Revamped Vintage Chair, cushion and crystal glasses from Gild and Co. DIY flowers by homeowner, Bette.
Everything is designed, even household objects we use and look at everyday. Have a look at some of the beautiful everyday objects that I found at Vancouver Special on Main Street.
The ceramic bowl above, has a beautifully fitted wooden lid. The carafe, the juicer, and the bottle opener are all designed by Alessi, an Italian Design House. Alessi products are part of many permanent museum collections, which speaks to the quality of the designs they produce.
According to Alberto Alessi, “a true work of design must be able to move people, to convey feelings, to trigger memories, to surprise, to go against the grain… We work on expressive languages and on the expressive potential of the items… From this point of view, design intended… to conjure up images in people’s minds, which makes them a bit happier, still has tremendous potential. ”
I especially enjoy these objects’ mixture of utility and whimsy that puts the fun in functional.
The unique ‘crumpled paper’ cups above are another example of a witty twist on the expected. Not only are they aesthetically pleasing, but they feel good in your hands. The wooden spoons’ simple geometry are a departure from what we’re used to, but very functional and attractive. The toilet brushes and scrub brushes are all designed with wood and natural bristles. The toilet brush in particular has a kind of material gravitas that allows this often hidden object to be tastefully displayed.
This carpet is made from felted balls. Each carpet contains hundreds of felt balls, and will definitely brightens up any room while imbuing it with a hand-made human scale.
These classic vases are designed by Finnish Architect, Alvar Aalto, in 1936, and are still produced by Iittala. From the Iittala website:
“The Aalto vase dates back to 1936 and was first presented at the Paris World Fair the following year. Its fluid, organic form is still mouth blown today at the Iittala factory. It takes a team of seven skilled craftsmen working as one to create one Aalto vase – an icon of modern design, Alvar Aalto is undoubtedly one of the greatest names in modern architecture and Scandinavian design.”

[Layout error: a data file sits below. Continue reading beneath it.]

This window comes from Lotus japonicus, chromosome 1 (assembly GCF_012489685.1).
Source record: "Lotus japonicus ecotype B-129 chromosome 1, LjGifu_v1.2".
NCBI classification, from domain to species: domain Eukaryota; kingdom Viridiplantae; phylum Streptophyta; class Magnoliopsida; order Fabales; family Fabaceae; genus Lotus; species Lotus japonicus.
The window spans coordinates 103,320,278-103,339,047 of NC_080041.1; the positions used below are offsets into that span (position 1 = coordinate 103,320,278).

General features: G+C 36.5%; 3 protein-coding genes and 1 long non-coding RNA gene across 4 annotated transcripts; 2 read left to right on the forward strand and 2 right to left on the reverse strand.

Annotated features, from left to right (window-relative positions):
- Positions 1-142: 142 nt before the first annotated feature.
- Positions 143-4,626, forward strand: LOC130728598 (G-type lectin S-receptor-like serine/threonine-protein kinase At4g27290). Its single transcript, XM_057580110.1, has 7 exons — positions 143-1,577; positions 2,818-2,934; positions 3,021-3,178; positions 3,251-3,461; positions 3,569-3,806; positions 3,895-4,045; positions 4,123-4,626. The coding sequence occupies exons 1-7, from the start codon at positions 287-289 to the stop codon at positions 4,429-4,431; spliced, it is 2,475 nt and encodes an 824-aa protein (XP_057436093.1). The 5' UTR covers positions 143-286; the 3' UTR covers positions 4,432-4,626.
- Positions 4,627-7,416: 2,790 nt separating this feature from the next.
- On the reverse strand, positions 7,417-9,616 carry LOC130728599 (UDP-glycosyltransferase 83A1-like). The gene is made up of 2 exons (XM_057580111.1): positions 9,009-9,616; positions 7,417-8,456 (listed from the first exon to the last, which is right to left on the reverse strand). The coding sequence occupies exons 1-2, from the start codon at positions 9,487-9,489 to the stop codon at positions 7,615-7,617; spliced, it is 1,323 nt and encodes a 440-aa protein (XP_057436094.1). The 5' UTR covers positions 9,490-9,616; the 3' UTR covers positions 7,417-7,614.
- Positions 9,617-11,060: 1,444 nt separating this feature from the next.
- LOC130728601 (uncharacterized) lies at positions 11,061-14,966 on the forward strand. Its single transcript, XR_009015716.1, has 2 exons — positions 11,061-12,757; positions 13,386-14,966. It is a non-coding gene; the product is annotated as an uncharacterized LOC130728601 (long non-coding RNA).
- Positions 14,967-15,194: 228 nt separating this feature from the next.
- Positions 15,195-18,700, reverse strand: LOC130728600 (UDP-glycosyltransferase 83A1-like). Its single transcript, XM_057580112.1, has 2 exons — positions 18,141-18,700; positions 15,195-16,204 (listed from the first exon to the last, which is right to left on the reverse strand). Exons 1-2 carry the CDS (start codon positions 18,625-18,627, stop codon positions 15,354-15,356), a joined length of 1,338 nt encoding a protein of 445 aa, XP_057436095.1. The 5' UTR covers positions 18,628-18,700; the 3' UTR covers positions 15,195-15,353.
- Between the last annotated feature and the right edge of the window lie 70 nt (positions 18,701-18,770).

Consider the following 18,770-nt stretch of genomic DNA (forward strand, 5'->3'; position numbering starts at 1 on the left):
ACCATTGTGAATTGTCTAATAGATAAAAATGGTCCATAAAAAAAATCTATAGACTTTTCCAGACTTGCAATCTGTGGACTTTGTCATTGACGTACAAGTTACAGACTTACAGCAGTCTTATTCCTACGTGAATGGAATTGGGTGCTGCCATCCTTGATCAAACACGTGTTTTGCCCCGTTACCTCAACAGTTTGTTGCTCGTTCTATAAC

It’s truly amazing how clean, modern design continues to feel fresh 77 years later.
Next time you are about to buy an everyday used object think about how it is designed and why you chose it. For me this kind of thoughtful connection with the design, and the designer, is part of a life well-lived.
Recently, I was at a friend’s birthday party at La Pentola Della Quercia in the OPUS Hotel Yaletown, when I looked up and saw something SPARKLE.
At the bar was a beautiful bride and her groom having a nightcap in full wedding attire. The bride’s retro style was very evocative, and evidently she had designed the beaded, low-back gown, accentuated with jewelry and sparkly shoes.
Seeing this bride, just dripping with glamour, I got a distinctly nostalgic feeling. The look is such a welcome departure from the conventional, puffy or ‘puffless’, strapless wedding dresses that seems to dominate the wedding scene.
This Gatsbyesque style dress by contrast is not only glamourous, it’s practical. A bride, according to traditional wedding designer Reem Acra, “…wants the glamour, but she wants the flowy dress — so she can move — the sexiness and the embellishment,” she said. “All these elements, in my mind, are saying ’20s.”
Jenny Packham, an evening wear and bridal gown designer in London, comments, “It was a wonderfully liberating time for women, to wear modern no-fuss clothing.” There’s a “strong contemporary relevance,” she added.
You don’t want to overdo it though and risk looking like a period piece. Instead, like this bride, update the look by focusing on the Art Deco embellishments and dress cut. The long reverse pendant necklace is playful, and accentuates the bare plunging backline of the dress.
Back to the party……cousins with style.
This is Rochelle’s fabulous home. Rochelle and her family have recently moved back to Canada after living abroad for the last 23 years, and in Hong Kong, for the last 7. Rochelle’s interior design degree from Parson’s in New York has served her well as is evident through the house. Wanting a pied-à-terre in Vancouver while her kids finished school, Rochelle and her husband took an old Kitsilano house and undertook a massive renovation.